3 Best Movies to Watch by Dan Li

Staff & contributors
Revealing the gaps in the social safety net, I, Daniel Blake, is a tale centered around a blue collar worker navigating the welfare system in England. At a time where class and social mobility could not be more politically salient, this film calls into question the notion of the “citizen” and exposes the inaccessibility to the social protections in which one presumes entitlement. At the forefront of this, is a heart-warming parable of paternal companionship between Daniel (played by Dave Johns) and a single mother – Katie – (played by Hayley Squires) who is wading through similar terrain. The acting in the film is unfathomably raw which cultivates the deepest source of gut wrenching compassion. Ken Loach has created a film that exposes the true power of empathy, leaving you feeling helplessly human.

Genre: Drama

Actor: Briana Shann, Dan Li, Dave Johns, Dave Turner, David Murray, Dylan McKiernan, Hayley Squires, Kate Rutter, Kema Sikazwe, Ken Loach, Li Dan, Malcolm Shields, Mickey Hutton, Micky McGregor, Natalie Ann Jamieson, Rob Kirtley, Sammy T. Dobson, Sharon Percy, Shaun Prendergast, Stephen Clegg, Steven Richens, Viktoria Kay

Director: Ken Loach

Rating: R

Thirty years after its release, the first ever Chinese language Palme d’Or winner has finally been made more accessible through Criterion Channel through its uncut 4K restoration. Farewell My Concubine is one of those classical epics that is considered essential viewing, but even with its near 3 hour runtime, the film still holds up all these decades later with its startlingly heartrending love story and depiction of the tumultuous shifts of 20th century China. Director Chen Kaige masterfully balances both sides, tapping into the pain Dieyi (Leslie Chung) chooses as he clings to the classical opera, the very art form that allows him a sliver of his unrequited love to be realized, but that is also limited depending on whichever government is in charge at the moment. It’s possibly one of the most beautiful and most miserable films ever made.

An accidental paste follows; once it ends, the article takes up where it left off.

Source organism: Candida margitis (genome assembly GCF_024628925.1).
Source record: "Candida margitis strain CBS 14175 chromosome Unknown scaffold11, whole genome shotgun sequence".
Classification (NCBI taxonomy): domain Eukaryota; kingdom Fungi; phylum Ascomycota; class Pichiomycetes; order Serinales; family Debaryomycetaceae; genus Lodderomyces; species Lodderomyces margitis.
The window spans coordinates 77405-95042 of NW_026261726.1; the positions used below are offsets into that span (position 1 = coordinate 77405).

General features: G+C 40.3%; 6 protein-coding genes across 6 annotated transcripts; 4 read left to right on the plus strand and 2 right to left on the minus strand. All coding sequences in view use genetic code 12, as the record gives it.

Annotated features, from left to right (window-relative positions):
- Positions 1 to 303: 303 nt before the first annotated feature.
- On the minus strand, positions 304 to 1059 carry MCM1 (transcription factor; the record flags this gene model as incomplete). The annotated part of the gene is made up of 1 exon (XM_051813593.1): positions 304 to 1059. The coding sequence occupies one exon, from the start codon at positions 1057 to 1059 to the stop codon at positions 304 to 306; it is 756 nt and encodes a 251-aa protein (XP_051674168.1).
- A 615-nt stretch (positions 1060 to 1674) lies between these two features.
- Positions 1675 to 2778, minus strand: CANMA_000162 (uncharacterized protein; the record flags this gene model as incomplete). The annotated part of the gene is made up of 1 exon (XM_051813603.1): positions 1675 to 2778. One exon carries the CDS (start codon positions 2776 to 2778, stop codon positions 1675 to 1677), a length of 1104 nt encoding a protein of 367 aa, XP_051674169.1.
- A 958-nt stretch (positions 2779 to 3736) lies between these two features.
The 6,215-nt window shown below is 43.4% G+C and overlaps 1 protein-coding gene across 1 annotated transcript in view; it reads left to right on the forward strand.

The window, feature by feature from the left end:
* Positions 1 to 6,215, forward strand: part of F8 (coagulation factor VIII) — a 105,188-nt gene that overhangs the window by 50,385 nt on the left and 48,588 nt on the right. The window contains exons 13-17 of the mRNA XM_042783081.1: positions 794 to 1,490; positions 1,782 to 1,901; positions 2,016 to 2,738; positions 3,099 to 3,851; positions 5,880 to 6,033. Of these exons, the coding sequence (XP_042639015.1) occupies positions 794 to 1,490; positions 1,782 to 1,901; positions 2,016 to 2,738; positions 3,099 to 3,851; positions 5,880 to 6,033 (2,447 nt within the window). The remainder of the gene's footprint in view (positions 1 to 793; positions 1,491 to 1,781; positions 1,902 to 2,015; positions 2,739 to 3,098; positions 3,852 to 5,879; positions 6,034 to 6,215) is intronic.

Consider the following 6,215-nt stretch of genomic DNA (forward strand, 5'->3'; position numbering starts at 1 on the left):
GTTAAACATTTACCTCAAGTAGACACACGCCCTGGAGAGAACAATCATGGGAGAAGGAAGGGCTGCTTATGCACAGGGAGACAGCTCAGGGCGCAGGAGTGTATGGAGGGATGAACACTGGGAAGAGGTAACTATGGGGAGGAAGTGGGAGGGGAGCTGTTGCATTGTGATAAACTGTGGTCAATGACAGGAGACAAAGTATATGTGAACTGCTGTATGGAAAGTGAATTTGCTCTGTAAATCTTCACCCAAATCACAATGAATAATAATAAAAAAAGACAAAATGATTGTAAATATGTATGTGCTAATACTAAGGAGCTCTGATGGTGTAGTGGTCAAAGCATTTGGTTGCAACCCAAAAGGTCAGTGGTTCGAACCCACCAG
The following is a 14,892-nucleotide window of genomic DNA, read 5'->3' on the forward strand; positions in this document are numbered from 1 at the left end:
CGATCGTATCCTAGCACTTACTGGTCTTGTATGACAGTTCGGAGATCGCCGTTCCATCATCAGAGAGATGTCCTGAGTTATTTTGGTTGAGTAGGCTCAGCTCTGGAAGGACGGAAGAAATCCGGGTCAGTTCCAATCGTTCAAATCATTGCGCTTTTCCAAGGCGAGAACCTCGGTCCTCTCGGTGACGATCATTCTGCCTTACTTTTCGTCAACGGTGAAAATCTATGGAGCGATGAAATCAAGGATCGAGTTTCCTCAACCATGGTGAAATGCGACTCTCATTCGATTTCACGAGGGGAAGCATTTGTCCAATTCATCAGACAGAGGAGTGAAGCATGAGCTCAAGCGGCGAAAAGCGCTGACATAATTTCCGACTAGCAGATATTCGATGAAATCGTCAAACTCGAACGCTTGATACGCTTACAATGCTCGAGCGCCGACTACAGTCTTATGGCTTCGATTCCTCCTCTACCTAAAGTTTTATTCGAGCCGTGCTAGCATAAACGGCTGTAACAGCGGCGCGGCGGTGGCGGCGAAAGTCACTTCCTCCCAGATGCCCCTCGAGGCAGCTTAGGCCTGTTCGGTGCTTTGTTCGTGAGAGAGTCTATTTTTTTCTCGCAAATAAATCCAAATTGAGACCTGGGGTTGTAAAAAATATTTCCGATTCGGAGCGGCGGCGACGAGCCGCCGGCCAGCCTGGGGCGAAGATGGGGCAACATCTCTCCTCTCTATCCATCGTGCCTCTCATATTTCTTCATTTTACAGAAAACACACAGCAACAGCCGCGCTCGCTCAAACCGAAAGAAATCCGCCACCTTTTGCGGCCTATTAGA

Genre: Drama

Actor: Dan Li, David Wu, Fei Zhenxiang, Ge You, Gong Li, Huang Lei, Jiang Wenli, Lei Han, Leslie Cheung, Li Dan, Lu Qi, Shen Huifen, Yang Lixin, Yin Zhi, Ying Da, Zhang Fengyi, Zhi Yitong

Director: Chen Kaige

Rating: R

With phone scams becoming more elaborate, it’s easy to understand and empathize with the wrath Jason Statham as The Beekeeper has when his elderly friend gets drained out of her entire life savings. It’s thrilling to see him punch his way into the scammers’ headquarters and burn the whole place to the ground. And when director David Ayer uses his extra hour to dial up the low stakes tech scheme into a nationwide scandal that implicates the entire U.S. government, it’s ludicrous, sure, but it’s somehow wildly entertaining. That being said, your mileage of the film highly depends on your tolerance for randomly dropped bee facts and silly bee puns, but The Beekeeper isn’t a terrible choice to watch.

Genre: Action, Drama, Thriller

Actor: Adam Basil, Arian Nik, Bharat Mistri, Bobby Naderi, Dan Li, David Witts, Derek Siow, Don Gilet, Emmy Raver-Lampman, Enzo Cilenti, Georgia Goodman, Jason Statham, Jay Rincon, Jemma Redgrave, Jeremy Irons, Jonathan Cohen, Josh Hutcherson, Kevin Golding, Kojo Attah, Martin Gordon, Megan Le, Michael Epp, Minnie Driver, Peter Brooke, Phil Hodges, Phylicia Rashād, Rebecca Hazlewood, Reza Diako, Rocci Williams, Sophia Feliciano, Sunny Dhillon, Taylor James, Valentina Novakovic

Director: David Ayer

Rating: R